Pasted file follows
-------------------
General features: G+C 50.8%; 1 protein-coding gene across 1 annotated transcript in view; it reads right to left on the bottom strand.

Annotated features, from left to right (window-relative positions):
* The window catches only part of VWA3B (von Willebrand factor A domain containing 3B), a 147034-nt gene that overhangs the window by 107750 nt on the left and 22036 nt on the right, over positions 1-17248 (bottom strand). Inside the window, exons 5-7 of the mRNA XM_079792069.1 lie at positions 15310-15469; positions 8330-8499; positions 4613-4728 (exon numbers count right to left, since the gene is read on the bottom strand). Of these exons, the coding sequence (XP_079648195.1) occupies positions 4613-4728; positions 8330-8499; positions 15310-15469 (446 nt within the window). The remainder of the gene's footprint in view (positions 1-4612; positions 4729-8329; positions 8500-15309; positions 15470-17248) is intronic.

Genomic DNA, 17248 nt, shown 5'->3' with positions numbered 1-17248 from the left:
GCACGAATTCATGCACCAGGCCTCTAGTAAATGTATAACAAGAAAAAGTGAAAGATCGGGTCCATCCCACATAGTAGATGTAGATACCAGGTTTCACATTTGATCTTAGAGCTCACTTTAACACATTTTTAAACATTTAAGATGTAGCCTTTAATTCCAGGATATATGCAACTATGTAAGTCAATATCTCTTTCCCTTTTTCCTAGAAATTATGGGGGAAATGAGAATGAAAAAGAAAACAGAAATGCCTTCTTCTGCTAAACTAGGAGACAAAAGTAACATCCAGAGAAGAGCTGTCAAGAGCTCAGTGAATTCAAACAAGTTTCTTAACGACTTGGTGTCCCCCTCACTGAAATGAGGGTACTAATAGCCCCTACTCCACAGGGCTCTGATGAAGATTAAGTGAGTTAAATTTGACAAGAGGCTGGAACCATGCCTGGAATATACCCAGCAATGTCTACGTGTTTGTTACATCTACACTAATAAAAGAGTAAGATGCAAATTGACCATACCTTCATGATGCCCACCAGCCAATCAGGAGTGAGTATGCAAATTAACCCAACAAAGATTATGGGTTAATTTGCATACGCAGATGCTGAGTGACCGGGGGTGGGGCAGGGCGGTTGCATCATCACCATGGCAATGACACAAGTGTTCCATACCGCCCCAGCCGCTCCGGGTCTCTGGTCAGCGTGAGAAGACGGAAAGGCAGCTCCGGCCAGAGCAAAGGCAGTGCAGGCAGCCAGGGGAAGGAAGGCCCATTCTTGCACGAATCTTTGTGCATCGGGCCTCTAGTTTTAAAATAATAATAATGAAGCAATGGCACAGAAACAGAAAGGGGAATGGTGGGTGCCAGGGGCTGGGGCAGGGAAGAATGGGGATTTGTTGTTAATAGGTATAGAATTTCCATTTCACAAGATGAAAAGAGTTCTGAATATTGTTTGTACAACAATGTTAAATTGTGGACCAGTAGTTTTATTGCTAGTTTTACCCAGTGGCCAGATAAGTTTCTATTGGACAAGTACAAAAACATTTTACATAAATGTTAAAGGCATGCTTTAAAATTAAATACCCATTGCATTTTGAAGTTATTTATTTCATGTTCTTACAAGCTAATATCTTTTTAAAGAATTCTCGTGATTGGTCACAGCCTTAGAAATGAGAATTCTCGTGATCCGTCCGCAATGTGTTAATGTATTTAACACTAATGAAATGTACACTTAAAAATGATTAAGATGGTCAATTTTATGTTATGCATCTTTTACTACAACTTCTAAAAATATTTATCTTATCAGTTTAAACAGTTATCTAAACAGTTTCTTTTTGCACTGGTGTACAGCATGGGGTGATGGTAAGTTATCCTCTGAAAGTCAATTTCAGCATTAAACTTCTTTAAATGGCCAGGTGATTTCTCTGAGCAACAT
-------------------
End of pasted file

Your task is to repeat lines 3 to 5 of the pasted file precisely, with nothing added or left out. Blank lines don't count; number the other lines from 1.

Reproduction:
* The window catches only part of VWA3B (von Willebrand factor A domain containing 3B), a 147034-nt gene that overhangs the window by 107750 nt on the left and 22036 nt on the right, over positions 1-17248 (bottom strand). Inside the window, exons 5-7 of the mRNA XM_079792069.1 lie at positions 15310-15469; positions 8330-8499; positions 4613-4728 (exon numbers count right to left, since the gene is read on the bottom strand). Of these exons, the coding sequence (XP_079648195.1) occupies positions 4613-4728; positions 8330-8499; positions 15310-15469 (446 nt within the window). The remainder of the gene's footprint in view (positions 1-4612; positions 4729-8329; positions 8500-15309; positions 15470-17248) is intronic.

Genomic DNA, 17248 nt, shown 5'->3' with positions numbered 1-17248 from the left:
GCACGAATTCATGCACCAGGCCTCTAGTAAATGTATAACAAGAAAAAGTGAAAGATCGGGTCCATCCCACATAGTAGATGTAGATACCAGGTTTCACATTTGATCTTAGAGCTCACTTTAACACATTTTTAAACATTTAAGATGTAGCCTTTAATTCCAGGATATATGCAACTATGTAAGTCAATATCTCTTTCCCTTTTTCCTAGAAATTATGGGGGAAATGAGAATGAAAAAGAAAACAGAAATGCCTTCTTCTGCTAAACTAGGAGACAAAAGTAACATCCAGAGAAGAGCTGTCAAGAGCTCAGTGAATTCAAACAAGTTTCTTAACGACTTGGTGTCCCCCTCACTGAAATGAGGGTACTAATAGCCCCTACTCCACAGGGCTCTGATGAAGATTAAGTGAGTTAAATTTGACAAGAGGCTGGAACCATGCCTGGAATATACCCAGCAATGTCTACGTGTTTGTTACATCTACACTAATAAAAGAGTAAGATGCAAATTGACCATACCTTCATGATGCCCACCAGCCAATCAGGAGTGAGTATGCAAATTAACCCAACAAAGATTATGGGTTAATTTGCATACGCAGATGCTGAGTGACCGGGGGTGGGGCAGGGCGGTTGCATCATCACCATGGCAATGACACAAGTGTTCCATACCGCCCCAGCCGCTCCGGGTCTCTGGTCAGCGTGAGAAGACGGAAAGGCAGCTCCGGCCAGAGCAAAGGCAGTGCAGGCAGCCAGGGGAAGGAAGGCCCATTCTTGCACGAATCTTTGTGCATCGGGCCTCTAGTTTTAAAATAATAATAATGAAGCAATGGCACAGAAACAGAAAGGGGAATGGTGGGTGCCAGGGGCTGGGGCAGGGAAGAATGGGGATTTGTTGTTAATAGGTATAGAATTTCCATTTCACAAGATGAAAAGAGTTCTGAATATTGTTTGTACAACAATGTTAAATTGTGGACCAGTAGTTTTATTGCTAGTTTTACCCAGTGGCCAGATAAGTTTCTATTGGACAAGTACAAAAACATTTTACATAAATGTTAAAGGCATGCTTTAAAATTAAATACCCATTGCATTTTGAAGTTATTTATTTCATGTTCTTACAAGCTAATATCTTTTTAAAGAATTCTCGTGATTGGTCACAGCCTTAGAAATGAGAATTCTCGTGATCCGTCCGCAATGTGTTAATGTATTTAACACTAATGAAATGTACACTTAAAAATGATTAAGATGGTCAATTTTATGTTATGCATCTTTTACTACAACTTCTAAAAATATTTATCTTATCAGTTTAAACAGTTATCTAAACAGTTTCTTTTTGCACTGGTGTACAGCATGGGGTGATGGTAAGTTATCCTCTGAAAGTCAATTTCAGCATTAAACTTCTTTAAATGGCCAGGTGATTTCTCTGAGCAACAT